Nino Batista: [00:27:05] It really is. I think that’s the key, though, right there. What you just said is that which goes to my point is that when you want to be into teaching in any genre in the arts, simple, you got to want to. In other words, don’t chase it, thinking it’s some quick money. If you hate doing it, don’t chase it. If you think I can make a couple of quick bucks off my fellow photographers because you’re going to hate it and yourself because doing it once or twice. One of the most things I hear from photographers who give their first workshops is, oh man, I did it. But that was that kill me. I don’t think I can ever do that again. Know this is a zoo at 200 times like I have that requires a genuine interest. I like it. I like people. I like talking. Can you tell? So for me. For me, I enjoy it. Yeah. You know, you have some train wrecks. It’s business. You have some times where, you know, you faceplate plate. That’s fine, but enjoy it like it wanted. That’s the first thing ’cause everything else comes natural. You’re going to. People are going to speak good about you. They’re going to get excited. They’re going to talk about you. Conferences will reach out. If you’re good at what you do, if you just try to stand in front of a crowd for three hours and babble about yourself because you hate being there. Why do it enjoy it? And I think everything else comes natural after that because people need to learn something. Your work can be great, but you may not be worth a day at teaching. So if you really love it, I think everything comes naturally. And I love it. Yeah.

 

Jenn Bruno Smith: [00:28:23] That’s so true. We see like so many educators out there and whenever we talk to people my mouth about my master, I’m quite shall we say, like that’s one of the things that sets me apart is because I used to be a speech pathologist. I actually know how to teach. And I like teaching. And, you know, I think that that’s something that, you know, when you see a lot of educators, friends, you can tell like a they just don’t like it and they don’t know they’re going through the motions. Yeah, yeah.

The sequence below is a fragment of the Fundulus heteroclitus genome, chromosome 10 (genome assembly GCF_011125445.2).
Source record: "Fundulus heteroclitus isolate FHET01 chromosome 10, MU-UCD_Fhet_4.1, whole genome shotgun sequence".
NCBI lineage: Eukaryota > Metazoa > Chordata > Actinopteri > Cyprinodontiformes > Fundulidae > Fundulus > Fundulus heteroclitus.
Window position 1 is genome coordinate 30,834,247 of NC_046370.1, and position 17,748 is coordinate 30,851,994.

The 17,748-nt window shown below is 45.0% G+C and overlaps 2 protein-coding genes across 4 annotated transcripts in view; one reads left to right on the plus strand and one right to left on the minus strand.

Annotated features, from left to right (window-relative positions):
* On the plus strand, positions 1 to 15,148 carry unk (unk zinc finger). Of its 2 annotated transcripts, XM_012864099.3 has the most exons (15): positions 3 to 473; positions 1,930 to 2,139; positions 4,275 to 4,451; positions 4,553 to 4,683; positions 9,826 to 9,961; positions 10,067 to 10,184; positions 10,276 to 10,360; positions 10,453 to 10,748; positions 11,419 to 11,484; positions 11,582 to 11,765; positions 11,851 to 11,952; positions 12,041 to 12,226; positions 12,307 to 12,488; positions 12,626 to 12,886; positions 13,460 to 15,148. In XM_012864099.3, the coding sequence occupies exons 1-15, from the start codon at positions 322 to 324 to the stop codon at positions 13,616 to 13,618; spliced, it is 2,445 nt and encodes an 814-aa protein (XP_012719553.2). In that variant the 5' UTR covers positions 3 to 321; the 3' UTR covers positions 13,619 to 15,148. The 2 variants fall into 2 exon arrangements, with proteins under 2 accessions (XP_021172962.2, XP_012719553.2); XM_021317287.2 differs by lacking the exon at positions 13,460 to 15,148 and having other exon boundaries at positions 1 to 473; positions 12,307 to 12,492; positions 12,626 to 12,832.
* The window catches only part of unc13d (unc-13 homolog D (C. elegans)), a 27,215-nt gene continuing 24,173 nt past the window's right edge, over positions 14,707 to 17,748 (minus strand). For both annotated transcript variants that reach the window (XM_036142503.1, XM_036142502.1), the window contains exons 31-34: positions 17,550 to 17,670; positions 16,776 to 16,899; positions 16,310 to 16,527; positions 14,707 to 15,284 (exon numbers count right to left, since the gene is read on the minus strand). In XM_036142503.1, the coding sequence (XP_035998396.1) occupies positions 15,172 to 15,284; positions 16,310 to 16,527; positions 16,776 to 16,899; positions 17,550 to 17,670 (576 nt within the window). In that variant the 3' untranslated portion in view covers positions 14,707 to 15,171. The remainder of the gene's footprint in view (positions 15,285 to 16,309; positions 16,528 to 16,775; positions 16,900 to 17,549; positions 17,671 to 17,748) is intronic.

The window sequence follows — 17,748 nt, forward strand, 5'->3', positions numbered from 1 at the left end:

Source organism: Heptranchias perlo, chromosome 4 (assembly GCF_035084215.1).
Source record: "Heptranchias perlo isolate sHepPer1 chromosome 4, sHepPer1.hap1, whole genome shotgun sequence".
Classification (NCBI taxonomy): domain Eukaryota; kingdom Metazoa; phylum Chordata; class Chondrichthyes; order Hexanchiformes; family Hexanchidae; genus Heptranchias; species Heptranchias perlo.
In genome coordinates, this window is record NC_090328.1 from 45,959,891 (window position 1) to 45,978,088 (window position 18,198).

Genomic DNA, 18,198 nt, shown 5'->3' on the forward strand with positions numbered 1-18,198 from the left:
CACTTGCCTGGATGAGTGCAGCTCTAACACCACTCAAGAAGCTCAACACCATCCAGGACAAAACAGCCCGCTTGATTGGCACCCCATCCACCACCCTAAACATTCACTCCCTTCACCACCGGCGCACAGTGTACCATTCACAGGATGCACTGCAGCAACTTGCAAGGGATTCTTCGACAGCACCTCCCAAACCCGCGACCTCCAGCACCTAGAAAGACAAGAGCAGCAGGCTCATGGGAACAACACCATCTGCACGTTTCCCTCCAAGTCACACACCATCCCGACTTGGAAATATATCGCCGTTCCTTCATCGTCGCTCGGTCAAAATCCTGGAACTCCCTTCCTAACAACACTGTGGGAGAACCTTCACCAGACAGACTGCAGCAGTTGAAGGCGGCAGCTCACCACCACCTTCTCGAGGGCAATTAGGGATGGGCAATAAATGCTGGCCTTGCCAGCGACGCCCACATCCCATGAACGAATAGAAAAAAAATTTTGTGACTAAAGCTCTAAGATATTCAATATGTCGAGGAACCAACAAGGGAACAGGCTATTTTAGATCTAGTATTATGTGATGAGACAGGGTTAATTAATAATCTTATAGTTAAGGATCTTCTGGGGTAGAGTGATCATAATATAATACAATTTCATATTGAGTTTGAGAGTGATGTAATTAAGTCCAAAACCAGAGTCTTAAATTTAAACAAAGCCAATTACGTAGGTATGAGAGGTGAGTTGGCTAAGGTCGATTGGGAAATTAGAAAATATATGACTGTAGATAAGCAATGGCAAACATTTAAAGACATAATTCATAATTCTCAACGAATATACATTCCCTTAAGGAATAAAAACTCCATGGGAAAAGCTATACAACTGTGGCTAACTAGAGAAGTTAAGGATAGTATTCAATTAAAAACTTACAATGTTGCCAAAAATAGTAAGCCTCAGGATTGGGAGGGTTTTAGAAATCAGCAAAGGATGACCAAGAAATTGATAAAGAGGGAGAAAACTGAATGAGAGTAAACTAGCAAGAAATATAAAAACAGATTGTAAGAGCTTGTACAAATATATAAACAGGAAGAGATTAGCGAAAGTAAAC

Nino Batista: [00:28:50] Like I said, I wasn’t even kidding when I said talk about yourself for three hours on the most common things I hear from photographers when they’re complimenting my workshop, which I’m happy about. But, you know, they take a shot at a previous one. I won’t say any names. And they’re like, I literally pay fifteen hurt others to go listen to her talk about herself for three hours. They sent us home. I hear that repeated so often. And I’m like, well, that sucks.

 

Jenn Bruno Smith: [00:29:13] It’s kind of like, you know, because, I mean, I have a masters of science and I’ve been doing a lot of college courses and that first class. You always have to sit there and listen to the professor talk about the syllabus for like an hour and a half and you’re like, dude, I wouldn’t have gotten into a master’s program if I couldn’t read like I read, you know? So I totally agree. Like when people are coming, like, let’s eat, the last thing they want to hear you talk about is your.